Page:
Shortly after all polls closed at 9 p.m., former Vice President Joe Biden was declared the winner of the crucial battleground state of Michigan by multiple media outlets, which may signal the end of a hard-fought Democratic presidential primary.
U.S. Sen. Bernie Sanders (I-Vt.) drew huge crowds in Grand Rapids, Ann Arbor and Detroit rallies over the weekend and sported a strong and enthusiastic activist base in Michigan. But he failed to win the same mix of young, white blue-collar and rural voters that propelled him to a surprise win over former Secretary of State Hillary Clinton in 2016.
With roughly 82% of precincts reporting, as of 12:25 a.m., according to unofficial returns from the Associated Press, Biden leads Sanders 53% to 38%. That’s a 15-point margin.
Sanders and Biden both canceled their speeches in Ohio amid coronavirus concerns and the former flew back to Burlington, Vt. Biden extended an olive branch to Sanders’ progressive supporters in a speech in Philadelphia, where he kicked off his campaign.
“This campaign is taking off and I believe we’re going to do well from this point on — [but I] take nothing for granted, want to earn every single vote in every single state,” Biden said. “But if you’re willing, if you want to join us. … We need you. We want you. There’s a place in our campaign for [you]. And I want to thank Bernie Sanders and his supporters for their tireless energy, and their passion. We share a common goal. And together, we’ll defeat [President] Donald Trump.”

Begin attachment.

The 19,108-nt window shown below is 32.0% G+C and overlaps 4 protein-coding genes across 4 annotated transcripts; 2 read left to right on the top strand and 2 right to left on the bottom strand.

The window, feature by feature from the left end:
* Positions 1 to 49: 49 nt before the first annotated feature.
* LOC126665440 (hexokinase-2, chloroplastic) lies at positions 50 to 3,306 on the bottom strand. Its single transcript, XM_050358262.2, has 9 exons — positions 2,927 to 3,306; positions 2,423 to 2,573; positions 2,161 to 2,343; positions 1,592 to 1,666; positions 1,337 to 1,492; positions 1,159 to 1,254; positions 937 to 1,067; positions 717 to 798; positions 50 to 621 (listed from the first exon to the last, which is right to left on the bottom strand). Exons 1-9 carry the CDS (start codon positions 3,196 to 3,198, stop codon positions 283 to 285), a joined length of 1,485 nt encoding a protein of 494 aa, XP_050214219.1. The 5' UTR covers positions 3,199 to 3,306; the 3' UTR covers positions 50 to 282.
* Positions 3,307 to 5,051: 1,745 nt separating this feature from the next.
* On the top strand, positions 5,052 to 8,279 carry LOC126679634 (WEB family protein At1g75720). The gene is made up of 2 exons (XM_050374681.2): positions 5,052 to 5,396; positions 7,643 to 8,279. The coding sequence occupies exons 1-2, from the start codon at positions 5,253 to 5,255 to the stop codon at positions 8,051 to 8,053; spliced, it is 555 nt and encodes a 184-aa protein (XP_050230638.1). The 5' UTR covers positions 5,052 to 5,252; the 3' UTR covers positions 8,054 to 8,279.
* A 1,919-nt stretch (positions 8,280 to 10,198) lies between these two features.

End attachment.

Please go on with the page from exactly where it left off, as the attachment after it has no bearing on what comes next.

The Great Lakes State was seen as the biggest prize of the night, with more delegates up for grabs (125) than any of the other five states that also voted today. Biden was also able to clinch projected wins in both Missouri and Mississippi within minutes of polls closing.
Even with most of Michigan’s delegates going to Biden, who maitains a lead, neither he nor Sanders have yet to meet the halfway mark to the 1,991 delegates required to clinch the nomination; and 23 states and four U.S. territories still have upcoming primaries and caucuses.
However, with Sanders declining to give a speech or public statement on the results Tuesday — and deciding to return to his home state — it’s unclear if he will choose to stay in the race.
In a fundraising email sent out before Michigan was called, the Sanders campaign wrote: “Please know this: once again, tonight’s results are going to get better for us as the night goes on. We expect to do well out west where the polls close late, and Michigan may not even come in until tomorrow.
“And no matter what the pundits on television are saying tonight, the super PACs and the political establishment will be looking to see what happens when the votes are all counted — how many states we win, and how many states Biden wins. And if we do well tonight, they are going to come at us with even more money than they spent to try to beat us in the first number of states. It will make the millions we’ve faced down look like child’s play.”
In his speech, Biden cast himself, as he did in a Detroit speech Monday, as the candidate who can bridge divides in the party and across the country.